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BERLIN (Reuters) - Dieter Bock, one of Germany's wealthiest men and former chief executive of Lonrho Plc, has died aged 71, with one newspaper reporting that he choked on a piece of meat at a luxury Hamburg hotel he co-owned.
Bock, a lawyer-turned-property-magnate who forced out Lonrho founder Tiny Rowland in a boardroom battle for control of the British conglomerate, died in a room at the Atlantic hotel where James Bond movie "Tomorrow Never Dies" was filmed.
A spokesman for the Hamburg police confirmed on Thursday that Bock was found dead in the hotel on May 12.
"It was an accident," said Hamburg police's Holger Vehren. "He choked. Rescue crews tried without success to revive him."
Bild newspaper said the reclusive tycoon choked on a piece of meat. It estimated his wealth at 600 million euros ($736.8 million).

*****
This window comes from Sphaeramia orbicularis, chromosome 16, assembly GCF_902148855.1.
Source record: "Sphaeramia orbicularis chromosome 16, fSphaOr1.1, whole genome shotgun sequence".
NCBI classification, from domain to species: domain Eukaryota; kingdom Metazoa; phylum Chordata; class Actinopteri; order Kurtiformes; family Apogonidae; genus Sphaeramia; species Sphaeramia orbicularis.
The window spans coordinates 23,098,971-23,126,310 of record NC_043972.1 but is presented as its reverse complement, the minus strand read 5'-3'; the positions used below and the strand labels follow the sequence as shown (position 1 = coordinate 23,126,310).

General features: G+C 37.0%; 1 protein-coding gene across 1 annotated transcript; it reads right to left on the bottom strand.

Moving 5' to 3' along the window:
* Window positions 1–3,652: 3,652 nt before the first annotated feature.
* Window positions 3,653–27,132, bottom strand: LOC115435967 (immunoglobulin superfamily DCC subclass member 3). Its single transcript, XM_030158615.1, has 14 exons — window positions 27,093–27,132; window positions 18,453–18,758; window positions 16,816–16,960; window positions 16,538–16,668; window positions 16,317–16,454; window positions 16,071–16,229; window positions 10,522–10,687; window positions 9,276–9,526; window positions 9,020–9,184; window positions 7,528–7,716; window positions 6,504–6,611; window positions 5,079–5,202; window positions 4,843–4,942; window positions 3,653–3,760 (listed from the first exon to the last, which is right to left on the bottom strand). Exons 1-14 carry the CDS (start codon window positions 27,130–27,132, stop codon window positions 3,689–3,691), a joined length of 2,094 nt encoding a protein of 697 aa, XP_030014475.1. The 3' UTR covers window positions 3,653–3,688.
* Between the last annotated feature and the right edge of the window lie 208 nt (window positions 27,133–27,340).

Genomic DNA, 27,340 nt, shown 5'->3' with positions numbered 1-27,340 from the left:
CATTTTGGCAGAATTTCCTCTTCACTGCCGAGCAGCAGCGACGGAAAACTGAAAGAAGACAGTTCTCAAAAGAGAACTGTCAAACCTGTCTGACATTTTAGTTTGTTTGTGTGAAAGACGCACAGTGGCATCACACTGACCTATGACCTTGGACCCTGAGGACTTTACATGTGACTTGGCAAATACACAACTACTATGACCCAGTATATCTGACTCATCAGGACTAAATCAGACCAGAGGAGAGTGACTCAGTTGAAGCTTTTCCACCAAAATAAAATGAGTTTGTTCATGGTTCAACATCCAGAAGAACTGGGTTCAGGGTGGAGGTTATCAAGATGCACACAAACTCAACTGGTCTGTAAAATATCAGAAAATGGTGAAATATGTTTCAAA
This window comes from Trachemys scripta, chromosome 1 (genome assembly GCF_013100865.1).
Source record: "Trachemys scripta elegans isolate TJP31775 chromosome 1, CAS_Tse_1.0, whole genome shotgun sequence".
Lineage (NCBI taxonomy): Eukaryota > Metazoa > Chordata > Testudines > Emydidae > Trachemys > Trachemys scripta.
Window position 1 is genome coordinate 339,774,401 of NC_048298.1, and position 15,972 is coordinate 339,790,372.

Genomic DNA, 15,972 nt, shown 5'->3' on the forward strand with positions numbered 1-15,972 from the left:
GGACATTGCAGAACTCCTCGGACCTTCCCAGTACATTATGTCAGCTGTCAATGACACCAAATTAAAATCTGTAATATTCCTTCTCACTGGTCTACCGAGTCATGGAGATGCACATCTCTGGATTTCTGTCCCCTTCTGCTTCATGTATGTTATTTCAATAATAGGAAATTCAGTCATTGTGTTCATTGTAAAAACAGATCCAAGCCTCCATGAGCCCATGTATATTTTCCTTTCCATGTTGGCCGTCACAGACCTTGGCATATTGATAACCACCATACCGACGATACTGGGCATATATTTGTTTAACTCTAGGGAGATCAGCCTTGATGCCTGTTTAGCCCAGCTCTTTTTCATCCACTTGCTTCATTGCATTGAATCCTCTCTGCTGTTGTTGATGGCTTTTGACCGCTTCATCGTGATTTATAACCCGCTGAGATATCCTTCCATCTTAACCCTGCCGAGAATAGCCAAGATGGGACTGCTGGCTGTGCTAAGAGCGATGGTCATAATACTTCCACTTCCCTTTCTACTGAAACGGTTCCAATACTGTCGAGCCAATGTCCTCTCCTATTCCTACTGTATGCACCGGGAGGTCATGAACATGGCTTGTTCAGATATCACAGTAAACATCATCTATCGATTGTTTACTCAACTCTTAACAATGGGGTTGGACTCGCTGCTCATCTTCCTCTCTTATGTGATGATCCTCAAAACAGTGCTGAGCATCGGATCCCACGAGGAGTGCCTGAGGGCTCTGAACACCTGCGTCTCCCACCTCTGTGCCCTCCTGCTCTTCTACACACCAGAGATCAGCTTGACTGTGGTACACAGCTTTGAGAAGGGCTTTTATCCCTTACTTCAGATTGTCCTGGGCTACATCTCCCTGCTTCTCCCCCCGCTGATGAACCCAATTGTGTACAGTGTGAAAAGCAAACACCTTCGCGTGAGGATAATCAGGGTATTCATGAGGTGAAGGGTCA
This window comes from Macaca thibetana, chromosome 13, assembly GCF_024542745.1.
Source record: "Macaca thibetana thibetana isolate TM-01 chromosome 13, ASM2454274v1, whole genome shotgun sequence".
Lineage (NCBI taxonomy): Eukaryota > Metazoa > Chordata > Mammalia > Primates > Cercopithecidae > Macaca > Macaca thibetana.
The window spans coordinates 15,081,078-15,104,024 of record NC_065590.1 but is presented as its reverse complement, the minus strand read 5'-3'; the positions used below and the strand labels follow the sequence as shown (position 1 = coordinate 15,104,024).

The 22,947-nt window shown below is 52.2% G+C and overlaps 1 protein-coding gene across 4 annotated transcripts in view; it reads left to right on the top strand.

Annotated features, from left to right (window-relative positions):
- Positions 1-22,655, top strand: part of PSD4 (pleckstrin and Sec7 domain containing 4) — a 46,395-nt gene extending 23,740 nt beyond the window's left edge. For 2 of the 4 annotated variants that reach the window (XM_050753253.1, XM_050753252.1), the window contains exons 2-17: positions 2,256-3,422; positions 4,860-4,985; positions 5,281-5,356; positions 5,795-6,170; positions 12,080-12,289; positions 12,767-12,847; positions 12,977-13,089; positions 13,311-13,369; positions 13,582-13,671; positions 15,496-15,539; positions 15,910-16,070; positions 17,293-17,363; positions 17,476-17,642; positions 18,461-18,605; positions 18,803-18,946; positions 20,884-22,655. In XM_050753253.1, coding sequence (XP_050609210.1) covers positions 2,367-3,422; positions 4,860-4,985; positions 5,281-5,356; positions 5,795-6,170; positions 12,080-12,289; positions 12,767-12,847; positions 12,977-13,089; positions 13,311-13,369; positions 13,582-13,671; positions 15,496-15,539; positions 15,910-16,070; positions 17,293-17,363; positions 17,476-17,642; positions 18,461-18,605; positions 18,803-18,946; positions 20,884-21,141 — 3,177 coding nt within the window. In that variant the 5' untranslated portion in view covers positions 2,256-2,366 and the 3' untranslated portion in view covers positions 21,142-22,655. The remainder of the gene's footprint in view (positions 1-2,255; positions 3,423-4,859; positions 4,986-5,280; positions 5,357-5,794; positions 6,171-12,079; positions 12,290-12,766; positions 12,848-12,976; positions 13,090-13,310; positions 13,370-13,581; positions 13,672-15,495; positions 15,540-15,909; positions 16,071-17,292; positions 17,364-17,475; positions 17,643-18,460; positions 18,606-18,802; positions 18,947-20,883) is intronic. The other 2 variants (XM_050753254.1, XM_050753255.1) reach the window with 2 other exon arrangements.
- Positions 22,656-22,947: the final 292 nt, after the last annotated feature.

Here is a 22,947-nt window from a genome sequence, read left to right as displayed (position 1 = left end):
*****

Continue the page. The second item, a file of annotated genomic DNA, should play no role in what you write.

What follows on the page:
Bock joined Lonrho after joining a rescue share-rights issue in 1992 and immediately clashed with Rowland. Rowland had run his international trading group for three decades before being ousted in a fierce boardroom battle in 1994 by Bock.
Their often public rows culminated in March 1995 when Rowland was ousted from the Lonrho board 34 years after he founded the company.
Bock became Lonrho's deputy chairman late in 1997 when he gave up his job as chief executive to prevent conflict of interest as the British conglomerate was demerging.
Writing by Erik Kirschbaum; editing by Elizabeth Fullerton